User authentication, the process by which the identity of a person is verified, often relies on what the user knows (a password), what the user has (a card or physical key) or what the user is (a fingerprint). Password authentication is prevalent and widely used by modern applications and systems, making strong passwords important as they provide a higher level of security and decrease susceptibility to identity theft.
A strong password typically meets conditions of adequate length and has a sufficiently large number of different characters. These conditions are not arbitrary, neither are they some impenetrable consequence of divine law.
Just imagine a safe or a combination lock. If your high school experience was not atypical, your locker's lock probably had two digit numbers around the circumference of the combination dial. A lock with 3-digits would have a 10-fold increase in possible combinations or passwords. The more possible combinations, the harder it is to guess the correct one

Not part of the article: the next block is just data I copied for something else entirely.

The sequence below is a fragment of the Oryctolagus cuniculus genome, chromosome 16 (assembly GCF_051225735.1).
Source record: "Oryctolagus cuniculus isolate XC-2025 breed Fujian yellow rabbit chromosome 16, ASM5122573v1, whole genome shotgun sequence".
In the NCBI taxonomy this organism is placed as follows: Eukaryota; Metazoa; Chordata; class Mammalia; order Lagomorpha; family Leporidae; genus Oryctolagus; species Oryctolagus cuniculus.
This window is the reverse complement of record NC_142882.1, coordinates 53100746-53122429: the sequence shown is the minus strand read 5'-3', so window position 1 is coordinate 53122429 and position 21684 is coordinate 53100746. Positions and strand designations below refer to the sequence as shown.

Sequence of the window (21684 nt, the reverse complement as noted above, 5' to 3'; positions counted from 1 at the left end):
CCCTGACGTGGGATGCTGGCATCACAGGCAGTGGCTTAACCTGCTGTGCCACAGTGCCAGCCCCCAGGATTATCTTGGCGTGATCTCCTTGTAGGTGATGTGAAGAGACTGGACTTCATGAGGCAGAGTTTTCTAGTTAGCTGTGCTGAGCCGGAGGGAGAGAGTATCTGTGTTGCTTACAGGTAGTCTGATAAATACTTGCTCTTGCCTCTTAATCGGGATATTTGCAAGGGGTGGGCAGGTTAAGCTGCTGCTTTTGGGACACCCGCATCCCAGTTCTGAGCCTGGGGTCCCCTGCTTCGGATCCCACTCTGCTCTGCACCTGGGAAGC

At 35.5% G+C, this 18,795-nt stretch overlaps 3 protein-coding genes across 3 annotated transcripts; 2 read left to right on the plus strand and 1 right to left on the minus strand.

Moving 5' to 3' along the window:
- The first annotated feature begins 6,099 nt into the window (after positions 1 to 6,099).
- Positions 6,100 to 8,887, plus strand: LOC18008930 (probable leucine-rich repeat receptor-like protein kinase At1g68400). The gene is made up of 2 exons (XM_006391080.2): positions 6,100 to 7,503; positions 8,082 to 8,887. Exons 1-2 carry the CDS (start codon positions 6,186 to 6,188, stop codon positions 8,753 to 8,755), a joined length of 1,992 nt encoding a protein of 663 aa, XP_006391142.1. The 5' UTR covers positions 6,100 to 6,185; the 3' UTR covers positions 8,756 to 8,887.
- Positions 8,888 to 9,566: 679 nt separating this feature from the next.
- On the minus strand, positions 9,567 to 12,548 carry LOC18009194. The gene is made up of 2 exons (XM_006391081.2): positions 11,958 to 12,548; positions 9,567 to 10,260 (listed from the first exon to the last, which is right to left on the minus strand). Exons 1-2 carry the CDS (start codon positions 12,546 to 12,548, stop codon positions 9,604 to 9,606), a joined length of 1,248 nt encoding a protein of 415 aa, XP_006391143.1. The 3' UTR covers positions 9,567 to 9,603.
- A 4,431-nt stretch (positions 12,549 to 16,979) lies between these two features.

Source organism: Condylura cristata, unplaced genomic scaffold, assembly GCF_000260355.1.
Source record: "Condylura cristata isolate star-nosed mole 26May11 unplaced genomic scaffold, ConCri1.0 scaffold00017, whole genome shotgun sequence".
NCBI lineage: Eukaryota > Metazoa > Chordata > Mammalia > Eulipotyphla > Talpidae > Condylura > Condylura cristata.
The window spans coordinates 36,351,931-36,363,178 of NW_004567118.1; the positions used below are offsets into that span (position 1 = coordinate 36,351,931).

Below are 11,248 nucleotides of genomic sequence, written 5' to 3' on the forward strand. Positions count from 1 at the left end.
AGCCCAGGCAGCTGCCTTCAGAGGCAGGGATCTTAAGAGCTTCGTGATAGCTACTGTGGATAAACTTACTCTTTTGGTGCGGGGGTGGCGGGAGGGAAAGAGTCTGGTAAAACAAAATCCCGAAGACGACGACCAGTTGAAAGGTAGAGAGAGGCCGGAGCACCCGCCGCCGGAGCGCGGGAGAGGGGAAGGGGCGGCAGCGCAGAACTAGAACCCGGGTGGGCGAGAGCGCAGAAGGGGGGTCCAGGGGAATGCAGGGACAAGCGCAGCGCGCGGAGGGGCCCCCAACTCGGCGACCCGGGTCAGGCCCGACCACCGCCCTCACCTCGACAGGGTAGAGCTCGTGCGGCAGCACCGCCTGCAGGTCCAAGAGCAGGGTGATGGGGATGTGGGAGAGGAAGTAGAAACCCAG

Computers don't make much of a distinction between numerals, punctuation and letters, but people do. When attempting to guess your password, a sly attacker may attempt only the memorable or most common combinations (so don't use your birthday or dog's name.)
Humans are better at memorizing words than we are at memorizing strings of numbers or special characters. The best way to beat any hackers is to use a strong password which contains a mix of letters, numbers and special characters which would incur greater difficulty in memorization.
Of course if you don't want to remember passwords, there are software and even paper-based solutions to password management. Programs like 1Password, KeePass, Mac OS's Keychain, or GNOME Keyring can make it much easier to use secure passwords across you journey on the internet, just be sure they're locked down by a strong password.